(assuming present policies)


1976 1985 1990 2000

Canada +3 -6 -9 -14

United States -54 -68 -79 -129

OECD/Europe +55 +94 +153 +311

Japan +60 +96 +123 +181

Australia/New Zealand -31 -57 -90 -195

TOTAL OECD +33 +59 +98 +154

Centrally planned economies -38 -43 -49 -66

Developing countries +7 +11 +2 -10

South Africa -6 -34 -60 -90

Other +4 +7 +9 +12


The table shows a present volume of world coal trade of approximately 130 mtce. If present policies were to continue, such trade might expand by the year 2000 to approximately 500 mtce. The table makes clear that, on any assumption, the United States, Australia, and the "centrally planned economies" (principally the Soviet Union and the East European countries) are and will remain the major exporters of coal, and that Japan and the West European members of the OECD are and will remain the principal consumers.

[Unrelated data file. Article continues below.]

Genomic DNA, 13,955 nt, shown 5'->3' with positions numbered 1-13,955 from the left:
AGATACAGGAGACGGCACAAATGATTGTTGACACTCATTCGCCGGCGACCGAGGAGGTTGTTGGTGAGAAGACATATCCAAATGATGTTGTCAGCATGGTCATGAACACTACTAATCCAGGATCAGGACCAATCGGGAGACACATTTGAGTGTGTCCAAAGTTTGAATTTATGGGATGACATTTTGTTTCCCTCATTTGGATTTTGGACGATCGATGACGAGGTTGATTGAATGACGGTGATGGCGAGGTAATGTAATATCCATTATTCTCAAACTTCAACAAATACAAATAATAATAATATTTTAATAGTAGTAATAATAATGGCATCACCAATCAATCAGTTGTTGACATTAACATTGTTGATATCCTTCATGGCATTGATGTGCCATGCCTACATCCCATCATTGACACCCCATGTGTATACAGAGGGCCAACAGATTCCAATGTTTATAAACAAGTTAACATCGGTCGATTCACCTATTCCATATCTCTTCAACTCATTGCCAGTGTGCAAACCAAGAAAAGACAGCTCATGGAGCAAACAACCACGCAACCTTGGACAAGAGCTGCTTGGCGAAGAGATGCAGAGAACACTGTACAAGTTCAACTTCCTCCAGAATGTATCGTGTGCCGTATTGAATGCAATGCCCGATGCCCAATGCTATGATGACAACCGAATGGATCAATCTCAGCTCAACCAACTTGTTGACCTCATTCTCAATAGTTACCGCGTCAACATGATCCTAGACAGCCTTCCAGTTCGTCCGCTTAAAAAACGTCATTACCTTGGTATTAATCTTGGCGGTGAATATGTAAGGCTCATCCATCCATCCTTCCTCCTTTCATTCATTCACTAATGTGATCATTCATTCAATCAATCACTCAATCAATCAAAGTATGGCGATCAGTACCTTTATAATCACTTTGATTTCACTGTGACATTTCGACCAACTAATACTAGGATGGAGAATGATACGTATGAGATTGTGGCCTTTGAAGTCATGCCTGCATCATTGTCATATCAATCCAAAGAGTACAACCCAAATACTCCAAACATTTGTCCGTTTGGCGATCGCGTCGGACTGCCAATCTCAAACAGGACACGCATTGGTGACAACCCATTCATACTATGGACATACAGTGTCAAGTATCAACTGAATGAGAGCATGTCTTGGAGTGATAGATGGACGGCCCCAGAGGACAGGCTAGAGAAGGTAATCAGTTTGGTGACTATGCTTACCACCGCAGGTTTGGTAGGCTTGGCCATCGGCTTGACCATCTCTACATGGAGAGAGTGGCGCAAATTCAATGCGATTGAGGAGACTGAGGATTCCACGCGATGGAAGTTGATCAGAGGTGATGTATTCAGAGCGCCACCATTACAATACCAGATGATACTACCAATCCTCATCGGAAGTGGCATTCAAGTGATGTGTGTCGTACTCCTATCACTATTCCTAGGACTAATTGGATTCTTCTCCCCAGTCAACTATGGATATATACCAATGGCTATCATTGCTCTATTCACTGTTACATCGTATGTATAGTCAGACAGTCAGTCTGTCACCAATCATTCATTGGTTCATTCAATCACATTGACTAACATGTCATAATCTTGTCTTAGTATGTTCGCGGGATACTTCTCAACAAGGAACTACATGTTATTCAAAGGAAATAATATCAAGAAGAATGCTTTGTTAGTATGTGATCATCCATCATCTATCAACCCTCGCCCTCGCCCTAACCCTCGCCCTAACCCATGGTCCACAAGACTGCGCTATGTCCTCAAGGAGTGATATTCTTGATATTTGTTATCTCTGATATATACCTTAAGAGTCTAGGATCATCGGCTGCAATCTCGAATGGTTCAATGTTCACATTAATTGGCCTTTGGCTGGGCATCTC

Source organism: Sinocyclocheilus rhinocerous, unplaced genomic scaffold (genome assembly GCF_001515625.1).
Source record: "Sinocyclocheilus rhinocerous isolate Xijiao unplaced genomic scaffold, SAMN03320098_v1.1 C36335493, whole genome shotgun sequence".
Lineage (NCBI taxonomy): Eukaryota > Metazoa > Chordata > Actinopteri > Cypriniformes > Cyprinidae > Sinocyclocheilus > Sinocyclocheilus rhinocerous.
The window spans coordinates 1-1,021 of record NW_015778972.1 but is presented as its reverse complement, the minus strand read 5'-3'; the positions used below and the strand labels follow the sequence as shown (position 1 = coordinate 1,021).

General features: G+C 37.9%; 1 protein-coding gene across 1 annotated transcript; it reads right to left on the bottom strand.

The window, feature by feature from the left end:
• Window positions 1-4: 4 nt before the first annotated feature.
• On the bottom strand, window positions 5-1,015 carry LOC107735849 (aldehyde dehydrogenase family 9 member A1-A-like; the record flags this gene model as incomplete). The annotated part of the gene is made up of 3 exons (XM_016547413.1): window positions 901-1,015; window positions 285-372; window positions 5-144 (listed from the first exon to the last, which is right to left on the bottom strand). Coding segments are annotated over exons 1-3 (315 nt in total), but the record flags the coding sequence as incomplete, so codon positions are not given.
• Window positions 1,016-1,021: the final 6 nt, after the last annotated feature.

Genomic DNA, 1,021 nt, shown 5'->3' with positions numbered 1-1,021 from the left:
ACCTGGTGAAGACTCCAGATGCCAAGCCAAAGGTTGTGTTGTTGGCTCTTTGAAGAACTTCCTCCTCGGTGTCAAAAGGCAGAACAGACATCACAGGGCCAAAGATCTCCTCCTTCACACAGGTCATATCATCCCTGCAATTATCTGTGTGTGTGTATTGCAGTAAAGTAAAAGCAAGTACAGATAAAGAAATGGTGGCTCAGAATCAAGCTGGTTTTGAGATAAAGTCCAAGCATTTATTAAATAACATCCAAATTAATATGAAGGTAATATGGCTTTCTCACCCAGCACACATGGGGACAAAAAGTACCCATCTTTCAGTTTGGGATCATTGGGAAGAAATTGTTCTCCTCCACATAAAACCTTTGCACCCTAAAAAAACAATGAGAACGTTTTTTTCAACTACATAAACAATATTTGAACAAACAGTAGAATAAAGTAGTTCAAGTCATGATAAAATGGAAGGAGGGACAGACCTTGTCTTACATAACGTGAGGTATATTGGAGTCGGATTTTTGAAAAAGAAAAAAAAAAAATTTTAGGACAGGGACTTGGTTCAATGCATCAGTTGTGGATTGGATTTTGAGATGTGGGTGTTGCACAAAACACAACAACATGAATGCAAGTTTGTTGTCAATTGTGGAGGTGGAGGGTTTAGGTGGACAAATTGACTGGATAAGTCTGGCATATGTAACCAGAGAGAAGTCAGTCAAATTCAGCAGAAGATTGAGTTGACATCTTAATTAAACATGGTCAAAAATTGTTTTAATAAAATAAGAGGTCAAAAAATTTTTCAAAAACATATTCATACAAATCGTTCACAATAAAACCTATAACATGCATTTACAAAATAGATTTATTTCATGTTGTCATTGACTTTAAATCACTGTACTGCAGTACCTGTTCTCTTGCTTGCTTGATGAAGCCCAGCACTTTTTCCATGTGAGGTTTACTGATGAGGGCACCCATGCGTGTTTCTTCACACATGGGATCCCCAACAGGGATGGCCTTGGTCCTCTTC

If one then looks at the possible future shape of world coal trade, assuming "accelerated coal" policies, the picture does not alter in its fundamentals, but the changes in magnitude are, of course, very great indeed. Table II, below, is a projection, using the same units and indicators as Table I, of what world coal trade might become if individual nations adopted clear-cut "pro-coal" policies, and if the nations of the world were able to cooperate on the necessary trade arrangements.



(assuming pro-coal policies)


1976 1985 1990 2000

Canada +3 -6 -12 -29

United States -54 -68 -81 -214

OECD/Europe +55 +116 +179 +468

Japan +60 +101 +142 +231

Australia/New Zealand -31 -82 -136 -259

TOTAL OECD +33 +61 +92 +197

Centrally planned economies -38 -43 -44 -66

Developing countries +7 +10 +2 -56

South Africa -6 -34 -58 -90

Other +3 +6 +8 +9


How, then, might the world move from the kind of projection in Table I to that in Table II? (Indeed, even the attainment of the coal trade levels indicated in Table I cannot be assumed.) Obviously, major adjustments would be involved, both in consuming and producing countries.